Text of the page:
Judith Cossey has overcome childhood neglect, growing up in care, and issues with drugs and drink to graduate from the University of Sunderland with a Masters degree. Now Judith is about to start a new career that she hopes will be the start of a new life for herself and her young family.

Judith, 26, from Washington, is starting as an Executive Officer for HMRC Longbenton this week.  It has been a long road to gain her Masters degree in Practice Development, but she has never lost her determination to make a new life for her and her three children.

“This job means the absolute world to me,” says Judith.  “It means that my children can have the childhood that I didn’t have.”

When she was four months old, Judith was placed onto the child protection register due to neglect, and after Judith, her two brothers and younger sister were abandoned by their mother they were all placed into emergency foster care.

At the age of 13 she was moved into a children’s home, where she stayed until she was 18. After Judith moved out of care, she got herself into a destructive relationship involving drink and drugs. She became pregnant when she was still 18, and lost her flat.

“I moved back in with my stepmother and cleaned up my act. I wanted a better life for me and my son, so I decided to go back to college.”

Judith came to the University of Sunderland to study for a Health and Social Care degree, graduating in 2017. While at university, she was supported by the University’s We Care Team. One of the things that students like Judith value most is always having someone looking out for them on campus, whether to help with academic support or just for a coffee and a chat.

“They were a massive support for me during my studies,” says Judith. “I completed my top-up degree in Health and Social Care in 2017, and then proceeded onto my Masters.”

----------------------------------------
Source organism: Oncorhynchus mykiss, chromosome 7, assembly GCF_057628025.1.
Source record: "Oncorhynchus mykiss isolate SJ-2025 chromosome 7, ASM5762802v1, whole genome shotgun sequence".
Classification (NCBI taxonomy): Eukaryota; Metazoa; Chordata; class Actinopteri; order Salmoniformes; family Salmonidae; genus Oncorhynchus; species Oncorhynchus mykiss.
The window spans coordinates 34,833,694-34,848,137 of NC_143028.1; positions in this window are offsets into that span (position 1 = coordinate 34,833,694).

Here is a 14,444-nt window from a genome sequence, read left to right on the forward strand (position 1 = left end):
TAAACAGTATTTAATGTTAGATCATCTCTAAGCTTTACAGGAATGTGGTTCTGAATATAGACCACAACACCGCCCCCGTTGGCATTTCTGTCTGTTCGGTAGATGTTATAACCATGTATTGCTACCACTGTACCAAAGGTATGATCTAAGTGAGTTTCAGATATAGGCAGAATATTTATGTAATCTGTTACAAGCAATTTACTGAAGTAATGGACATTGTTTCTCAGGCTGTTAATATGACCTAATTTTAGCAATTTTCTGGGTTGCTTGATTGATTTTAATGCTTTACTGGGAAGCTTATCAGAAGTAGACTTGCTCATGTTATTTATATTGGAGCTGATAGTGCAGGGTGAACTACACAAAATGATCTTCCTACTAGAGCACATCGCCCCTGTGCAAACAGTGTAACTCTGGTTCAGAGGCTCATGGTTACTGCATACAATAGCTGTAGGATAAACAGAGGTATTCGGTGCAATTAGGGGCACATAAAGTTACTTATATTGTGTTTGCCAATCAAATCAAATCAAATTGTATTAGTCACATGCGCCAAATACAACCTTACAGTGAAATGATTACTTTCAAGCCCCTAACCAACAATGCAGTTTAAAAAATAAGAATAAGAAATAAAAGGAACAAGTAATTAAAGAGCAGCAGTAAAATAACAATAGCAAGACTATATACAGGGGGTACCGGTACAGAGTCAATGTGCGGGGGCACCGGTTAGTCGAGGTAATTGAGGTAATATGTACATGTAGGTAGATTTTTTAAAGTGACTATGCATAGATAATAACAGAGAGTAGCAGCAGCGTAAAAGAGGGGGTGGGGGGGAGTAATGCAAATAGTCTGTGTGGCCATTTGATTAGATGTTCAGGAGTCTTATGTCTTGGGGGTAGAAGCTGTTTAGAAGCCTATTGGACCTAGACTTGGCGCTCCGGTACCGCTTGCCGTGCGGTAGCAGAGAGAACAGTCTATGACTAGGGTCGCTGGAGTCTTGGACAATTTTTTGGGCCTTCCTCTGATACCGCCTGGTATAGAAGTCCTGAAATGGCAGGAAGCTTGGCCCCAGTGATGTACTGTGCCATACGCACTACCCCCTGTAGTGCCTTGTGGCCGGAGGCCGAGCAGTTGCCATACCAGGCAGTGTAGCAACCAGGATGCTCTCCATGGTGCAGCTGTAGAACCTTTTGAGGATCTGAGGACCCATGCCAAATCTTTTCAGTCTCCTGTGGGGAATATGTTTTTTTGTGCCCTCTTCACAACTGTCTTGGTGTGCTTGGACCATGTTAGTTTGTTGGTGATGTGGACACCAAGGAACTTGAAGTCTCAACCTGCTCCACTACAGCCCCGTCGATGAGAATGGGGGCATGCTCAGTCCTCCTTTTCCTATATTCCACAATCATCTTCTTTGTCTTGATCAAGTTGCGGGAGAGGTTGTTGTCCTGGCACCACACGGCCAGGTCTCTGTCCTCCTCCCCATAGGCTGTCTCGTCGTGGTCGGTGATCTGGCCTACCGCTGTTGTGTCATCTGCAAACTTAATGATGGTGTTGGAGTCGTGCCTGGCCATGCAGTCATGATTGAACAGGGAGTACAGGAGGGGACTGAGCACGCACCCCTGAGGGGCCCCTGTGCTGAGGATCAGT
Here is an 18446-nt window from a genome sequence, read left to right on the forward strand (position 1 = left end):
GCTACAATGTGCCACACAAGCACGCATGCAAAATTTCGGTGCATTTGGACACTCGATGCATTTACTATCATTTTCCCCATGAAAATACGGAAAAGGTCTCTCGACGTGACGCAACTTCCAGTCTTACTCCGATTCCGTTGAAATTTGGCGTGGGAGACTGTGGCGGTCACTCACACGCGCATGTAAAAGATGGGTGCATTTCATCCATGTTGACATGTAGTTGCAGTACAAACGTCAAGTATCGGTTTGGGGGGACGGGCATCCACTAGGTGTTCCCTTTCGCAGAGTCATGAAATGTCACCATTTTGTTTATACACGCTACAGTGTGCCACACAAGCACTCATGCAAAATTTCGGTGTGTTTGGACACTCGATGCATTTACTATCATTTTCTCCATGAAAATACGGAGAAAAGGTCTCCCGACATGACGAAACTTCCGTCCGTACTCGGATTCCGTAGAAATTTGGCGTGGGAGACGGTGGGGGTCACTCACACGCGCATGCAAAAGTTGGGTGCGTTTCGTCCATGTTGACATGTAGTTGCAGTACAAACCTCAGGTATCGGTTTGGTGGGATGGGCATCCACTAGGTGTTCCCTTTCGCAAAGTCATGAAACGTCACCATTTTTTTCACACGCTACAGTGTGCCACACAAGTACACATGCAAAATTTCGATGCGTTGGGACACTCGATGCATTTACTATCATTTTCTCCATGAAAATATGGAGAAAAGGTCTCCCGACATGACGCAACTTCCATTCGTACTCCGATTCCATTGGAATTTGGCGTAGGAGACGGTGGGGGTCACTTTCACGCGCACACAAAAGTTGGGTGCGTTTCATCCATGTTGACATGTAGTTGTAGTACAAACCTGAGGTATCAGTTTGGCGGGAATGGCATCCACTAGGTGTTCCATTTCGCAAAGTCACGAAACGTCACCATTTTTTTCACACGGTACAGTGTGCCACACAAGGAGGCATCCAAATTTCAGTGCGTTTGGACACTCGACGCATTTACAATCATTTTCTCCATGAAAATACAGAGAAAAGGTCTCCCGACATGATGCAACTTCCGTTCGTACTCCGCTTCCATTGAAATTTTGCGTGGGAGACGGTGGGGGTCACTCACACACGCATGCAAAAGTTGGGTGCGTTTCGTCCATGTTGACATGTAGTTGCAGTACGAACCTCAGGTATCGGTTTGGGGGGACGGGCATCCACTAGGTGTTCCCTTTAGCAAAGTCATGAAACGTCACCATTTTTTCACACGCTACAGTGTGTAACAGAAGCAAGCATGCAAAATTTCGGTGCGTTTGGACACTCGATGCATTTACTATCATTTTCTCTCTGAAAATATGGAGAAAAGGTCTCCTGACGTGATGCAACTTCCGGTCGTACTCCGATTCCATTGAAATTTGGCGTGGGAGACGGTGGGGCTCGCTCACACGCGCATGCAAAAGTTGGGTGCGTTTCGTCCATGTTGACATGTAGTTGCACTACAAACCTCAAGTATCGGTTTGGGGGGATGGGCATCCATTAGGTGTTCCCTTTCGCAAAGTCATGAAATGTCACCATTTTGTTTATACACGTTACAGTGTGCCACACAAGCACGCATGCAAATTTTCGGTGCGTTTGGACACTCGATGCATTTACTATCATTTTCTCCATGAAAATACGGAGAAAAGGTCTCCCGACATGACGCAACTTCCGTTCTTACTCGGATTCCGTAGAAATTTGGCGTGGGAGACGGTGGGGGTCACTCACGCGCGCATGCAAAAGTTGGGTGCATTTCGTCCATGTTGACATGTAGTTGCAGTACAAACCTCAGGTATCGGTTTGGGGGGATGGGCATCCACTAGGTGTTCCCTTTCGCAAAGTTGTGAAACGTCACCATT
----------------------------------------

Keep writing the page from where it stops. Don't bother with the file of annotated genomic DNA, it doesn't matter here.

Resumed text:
In 2019 Judith graduated from her Master’s degree and is now starting a career with the HMRC.  Along with partner Ryan, the new job will completely change the lives of the young mother and her children, Mason (7 years), Eliza-Rose (2 years) and Alexander-Thomas (11 months old).

“I am able to go on days out with Ryan and the kids, and even able to go on little caravan holidays. Work means I am able to have a life beyond my family.

“Now, I just want to enjoy life to the best I can, and enjoy every minute of watching my children grow up.”

Judith admits it has been hard to juggle children and study, but added that the University’s We Care Team have had a huge impact on her achieving her ambitions.

“The support I received is the reason I graduated with a Masters degree. If the support from the We Care Team was not there I’d have probably thrown in the towel.”

And the ambitious young mother may not be finished yet: “Maybe one day I’ll apply to do a PhD as well,” she added.

The Government’s Higher Education Principles set out how universities should do more for young people leaving care by providing them with personal support as well as giving them money for course materials and to fully experience student life.

The University of Sunderland’s We Care Team meet with each of the University’s care experienced students to produce a bespoke support plan. This is based on the student’s individual needs and can include help with finding accommodation 52 weeks a year, wellbeing support, additional financial support and finding part-time work.

Judith says: “I’ve learned that if you need any support, no matter what, just ask for it. There is always someone willing to help with any issues that you may have.

“Remember to stick with your work even when it feels like you can’t do it any more. All the stress of university is worth it in the end.”

The University of Sunderland Postgraduate Open Day takes place on Wednesday 12 February, 5.30pm-8pm, The Gateway, Chester Road Sunderland.

You can book your place here.


Cover photo by David Wood

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